Form the dough into a ball and transfer to a lightly oiled bowl. Cover with a kitchen towel and let the dough rise in a warm, draft free spot until it doubles in bulk, 1.5-2 hours (you will need a fairly large bowl for this).

Grease two 9-by-5 inch loaf pans.

Punch down the dough and, using a pastry scraper, scrape it out onto a clean work surface. Cut it in half and with a sharp knife or a bench scraper. For each half, evenly flatten the dough with the heal of your hand. Roll the bottom third up onto itself and seal it by pushing it gently with the heel of your hand. Continue rolling and sealing the dough until you have an oval log. Place the log, seam side down, in the prepared loaf pans. Press on them to flatten them evenly into the pans.

Punching down the dough is to even out the air bubbles. The goal is not to punch all of the air bubbles out, just to even them out and to get rid of any large air bubbles that will leave you with gaping air pockets in your baked bread. The more you punch the bread down in this process the denser you bread is going to be. You usually don’t want dense bread. Dense bread tends to be dry, tough, heavy, and brick-like.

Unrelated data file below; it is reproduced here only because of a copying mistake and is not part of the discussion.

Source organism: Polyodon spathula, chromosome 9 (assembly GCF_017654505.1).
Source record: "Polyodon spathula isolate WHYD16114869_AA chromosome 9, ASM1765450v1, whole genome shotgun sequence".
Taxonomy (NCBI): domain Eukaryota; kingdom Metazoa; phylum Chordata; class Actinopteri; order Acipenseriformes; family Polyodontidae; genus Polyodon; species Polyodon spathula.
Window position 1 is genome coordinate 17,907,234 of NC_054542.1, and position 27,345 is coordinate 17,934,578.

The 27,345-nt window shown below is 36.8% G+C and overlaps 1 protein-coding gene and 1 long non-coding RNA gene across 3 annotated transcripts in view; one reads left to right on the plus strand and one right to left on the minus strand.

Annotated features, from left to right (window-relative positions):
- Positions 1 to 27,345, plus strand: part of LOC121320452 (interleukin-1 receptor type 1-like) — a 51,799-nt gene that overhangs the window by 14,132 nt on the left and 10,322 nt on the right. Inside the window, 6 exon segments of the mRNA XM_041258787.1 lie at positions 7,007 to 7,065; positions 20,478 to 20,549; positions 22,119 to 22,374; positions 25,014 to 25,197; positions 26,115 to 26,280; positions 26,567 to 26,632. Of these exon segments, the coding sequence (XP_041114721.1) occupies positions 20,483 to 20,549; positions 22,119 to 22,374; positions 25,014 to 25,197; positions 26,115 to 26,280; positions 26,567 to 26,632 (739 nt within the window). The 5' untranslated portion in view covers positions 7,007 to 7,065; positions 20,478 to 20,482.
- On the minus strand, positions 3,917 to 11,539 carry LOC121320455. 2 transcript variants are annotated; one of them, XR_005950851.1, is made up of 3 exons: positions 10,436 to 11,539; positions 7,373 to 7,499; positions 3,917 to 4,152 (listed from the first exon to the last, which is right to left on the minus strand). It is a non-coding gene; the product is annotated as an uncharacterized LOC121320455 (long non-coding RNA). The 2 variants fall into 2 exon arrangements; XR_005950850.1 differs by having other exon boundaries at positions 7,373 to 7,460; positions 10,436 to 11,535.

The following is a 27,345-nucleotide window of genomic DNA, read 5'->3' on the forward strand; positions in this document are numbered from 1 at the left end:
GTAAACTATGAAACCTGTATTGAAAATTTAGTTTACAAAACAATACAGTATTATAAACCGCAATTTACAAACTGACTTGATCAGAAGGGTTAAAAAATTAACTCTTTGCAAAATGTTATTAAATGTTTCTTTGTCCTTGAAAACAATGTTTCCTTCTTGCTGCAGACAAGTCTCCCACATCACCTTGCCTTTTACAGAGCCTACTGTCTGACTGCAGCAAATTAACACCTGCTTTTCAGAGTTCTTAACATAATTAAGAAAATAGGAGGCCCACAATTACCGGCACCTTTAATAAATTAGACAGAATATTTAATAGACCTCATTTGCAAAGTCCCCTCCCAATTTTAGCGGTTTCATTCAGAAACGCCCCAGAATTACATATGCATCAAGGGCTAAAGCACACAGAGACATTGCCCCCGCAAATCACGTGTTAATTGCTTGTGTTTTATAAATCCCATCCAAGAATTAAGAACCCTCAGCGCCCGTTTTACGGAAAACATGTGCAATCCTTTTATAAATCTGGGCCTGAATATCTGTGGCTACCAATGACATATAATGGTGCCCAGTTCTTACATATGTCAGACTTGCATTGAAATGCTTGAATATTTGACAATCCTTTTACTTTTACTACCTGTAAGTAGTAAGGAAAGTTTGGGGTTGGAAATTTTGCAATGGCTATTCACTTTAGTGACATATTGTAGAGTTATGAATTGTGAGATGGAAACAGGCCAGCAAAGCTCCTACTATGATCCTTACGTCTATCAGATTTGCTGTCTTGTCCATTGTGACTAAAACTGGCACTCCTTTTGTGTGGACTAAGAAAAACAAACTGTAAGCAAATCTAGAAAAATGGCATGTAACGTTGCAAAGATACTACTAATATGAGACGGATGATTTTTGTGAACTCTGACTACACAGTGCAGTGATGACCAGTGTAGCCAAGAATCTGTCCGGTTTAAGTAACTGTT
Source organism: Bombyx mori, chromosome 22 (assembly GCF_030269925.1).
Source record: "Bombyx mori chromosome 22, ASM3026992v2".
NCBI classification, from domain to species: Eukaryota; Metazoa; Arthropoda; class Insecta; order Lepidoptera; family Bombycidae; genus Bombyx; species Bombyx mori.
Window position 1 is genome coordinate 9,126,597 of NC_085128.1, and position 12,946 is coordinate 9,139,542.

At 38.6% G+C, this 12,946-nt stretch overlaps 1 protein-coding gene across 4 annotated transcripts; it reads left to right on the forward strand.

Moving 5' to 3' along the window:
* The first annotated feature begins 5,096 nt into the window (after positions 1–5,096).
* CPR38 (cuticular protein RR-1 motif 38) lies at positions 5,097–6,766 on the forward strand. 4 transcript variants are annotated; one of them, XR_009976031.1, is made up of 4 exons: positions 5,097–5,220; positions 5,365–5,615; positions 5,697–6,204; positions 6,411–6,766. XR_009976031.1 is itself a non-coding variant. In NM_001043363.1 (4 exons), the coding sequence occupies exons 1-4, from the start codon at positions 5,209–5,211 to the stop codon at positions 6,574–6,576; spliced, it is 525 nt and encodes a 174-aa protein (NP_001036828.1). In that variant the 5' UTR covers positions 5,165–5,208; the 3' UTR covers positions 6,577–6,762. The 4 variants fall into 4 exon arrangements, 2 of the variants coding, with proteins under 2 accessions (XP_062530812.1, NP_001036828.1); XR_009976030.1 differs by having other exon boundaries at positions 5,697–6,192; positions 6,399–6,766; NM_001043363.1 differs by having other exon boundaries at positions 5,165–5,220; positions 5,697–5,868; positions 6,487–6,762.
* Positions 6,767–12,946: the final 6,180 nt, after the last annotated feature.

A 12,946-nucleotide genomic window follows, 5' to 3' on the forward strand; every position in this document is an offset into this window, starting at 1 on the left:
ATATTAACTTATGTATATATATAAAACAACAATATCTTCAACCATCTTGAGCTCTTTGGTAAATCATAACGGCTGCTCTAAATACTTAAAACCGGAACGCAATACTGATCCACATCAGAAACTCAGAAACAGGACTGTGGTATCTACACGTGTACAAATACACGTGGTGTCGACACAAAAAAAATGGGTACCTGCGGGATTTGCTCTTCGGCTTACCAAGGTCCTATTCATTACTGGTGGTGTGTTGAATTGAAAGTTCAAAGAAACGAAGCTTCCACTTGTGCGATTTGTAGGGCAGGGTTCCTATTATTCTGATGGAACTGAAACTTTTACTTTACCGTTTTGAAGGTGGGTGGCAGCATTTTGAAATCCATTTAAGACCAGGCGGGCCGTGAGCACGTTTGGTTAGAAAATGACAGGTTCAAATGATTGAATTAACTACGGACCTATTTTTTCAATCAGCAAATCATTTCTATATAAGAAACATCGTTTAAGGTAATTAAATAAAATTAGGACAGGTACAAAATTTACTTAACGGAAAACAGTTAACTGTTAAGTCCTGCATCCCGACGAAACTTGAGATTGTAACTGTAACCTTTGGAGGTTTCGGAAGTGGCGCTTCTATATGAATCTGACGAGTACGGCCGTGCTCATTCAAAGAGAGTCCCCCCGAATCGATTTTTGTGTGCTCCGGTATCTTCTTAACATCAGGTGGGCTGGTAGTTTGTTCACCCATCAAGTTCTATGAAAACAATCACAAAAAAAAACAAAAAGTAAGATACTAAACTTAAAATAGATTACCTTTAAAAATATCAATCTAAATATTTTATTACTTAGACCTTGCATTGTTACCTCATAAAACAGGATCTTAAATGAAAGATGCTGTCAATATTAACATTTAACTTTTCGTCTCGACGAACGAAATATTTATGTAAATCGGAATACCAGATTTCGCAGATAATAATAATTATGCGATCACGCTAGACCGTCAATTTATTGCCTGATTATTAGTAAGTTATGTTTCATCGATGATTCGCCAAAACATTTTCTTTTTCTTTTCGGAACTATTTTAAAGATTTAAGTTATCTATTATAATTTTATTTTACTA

Cover loosely with a kitchen towel and let the loaves rise in a warm, draft-free spot until they double in size, 45-60 minutes.

Position rack in the middle of the oven, and preheat to 375 degrees F.